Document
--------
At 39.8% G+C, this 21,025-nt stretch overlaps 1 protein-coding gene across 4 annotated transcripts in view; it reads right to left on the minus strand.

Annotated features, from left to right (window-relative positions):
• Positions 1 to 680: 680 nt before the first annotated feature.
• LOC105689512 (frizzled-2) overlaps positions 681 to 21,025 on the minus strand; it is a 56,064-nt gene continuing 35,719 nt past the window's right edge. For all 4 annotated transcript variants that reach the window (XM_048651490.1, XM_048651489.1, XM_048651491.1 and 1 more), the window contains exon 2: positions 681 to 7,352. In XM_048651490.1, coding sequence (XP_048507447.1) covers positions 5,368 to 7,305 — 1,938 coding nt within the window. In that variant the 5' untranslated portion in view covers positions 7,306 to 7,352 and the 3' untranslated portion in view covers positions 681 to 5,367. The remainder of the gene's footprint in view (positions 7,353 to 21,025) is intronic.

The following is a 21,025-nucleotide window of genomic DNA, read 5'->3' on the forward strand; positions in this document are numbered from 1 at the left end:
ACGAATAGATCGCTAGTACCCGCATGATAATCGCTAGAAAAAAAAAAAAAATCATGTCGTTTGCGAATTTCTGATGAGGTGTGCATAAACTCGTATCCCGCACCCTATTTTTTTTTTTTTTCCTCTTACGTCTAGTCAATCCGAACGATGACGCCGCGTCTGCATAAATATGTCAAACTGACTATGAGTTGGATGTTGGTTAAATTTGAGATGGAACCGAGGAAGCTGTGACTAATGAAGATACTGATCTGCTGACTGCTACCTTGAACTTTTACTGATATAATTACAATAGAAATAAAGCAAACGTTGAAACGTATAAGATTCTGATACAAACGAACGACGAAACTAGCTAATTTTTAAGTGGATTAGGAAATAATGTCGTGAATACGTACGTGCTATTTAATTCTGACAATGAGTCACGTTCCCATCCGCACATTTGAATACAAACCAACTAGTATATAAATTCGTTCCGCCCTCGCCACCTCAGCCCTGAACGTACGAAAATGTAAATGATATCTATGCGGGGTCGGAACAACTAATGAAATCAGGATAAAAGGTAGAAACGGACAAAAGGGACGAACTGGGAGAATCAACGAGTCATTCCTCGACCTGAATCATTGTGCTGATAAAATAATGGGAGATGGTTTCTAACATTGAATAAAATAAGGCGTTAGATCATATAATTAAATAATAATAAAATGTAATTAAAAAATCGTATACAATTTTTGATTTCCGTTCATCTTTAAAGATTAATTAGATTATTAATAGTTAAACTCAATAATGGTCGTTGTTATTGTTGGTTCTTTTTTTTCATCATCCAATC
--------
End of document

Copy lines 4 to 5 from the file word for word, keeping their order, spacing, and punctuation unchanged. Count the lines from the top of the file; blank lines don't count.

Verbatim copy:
• LOC105689512 (frizzled-2) overlaps positions 681 to 21,025 on the minus strand; it is a 56,064-nt gene continuing 35,719 nt past the window's right edge. For all 4 annotated transcript variants that reach the window (XM_048651490.1, XM_048651489.1, XM_048651491.1 and 1 more), the window contains exon 2: positions 681 to 7,352. In XM_048651490.1, coding sequence (XP_048507447.1) covers positions 5,368 to 7,305 — 1,938 coding nt within the window. In that variant the 5' untranslated portion in view covers positions 7,306 to 7,352 and the 3' untranslated portion in view covers positions 681 to 5,367. The remainder of the gene's footprint in view (positions 7,353 to 21,025) is intronic.

The following is a 21,025-nucleotide window of genomic DNA, read 5'->3' on the forward strand; positions in this document are numbered from 1 at the left end: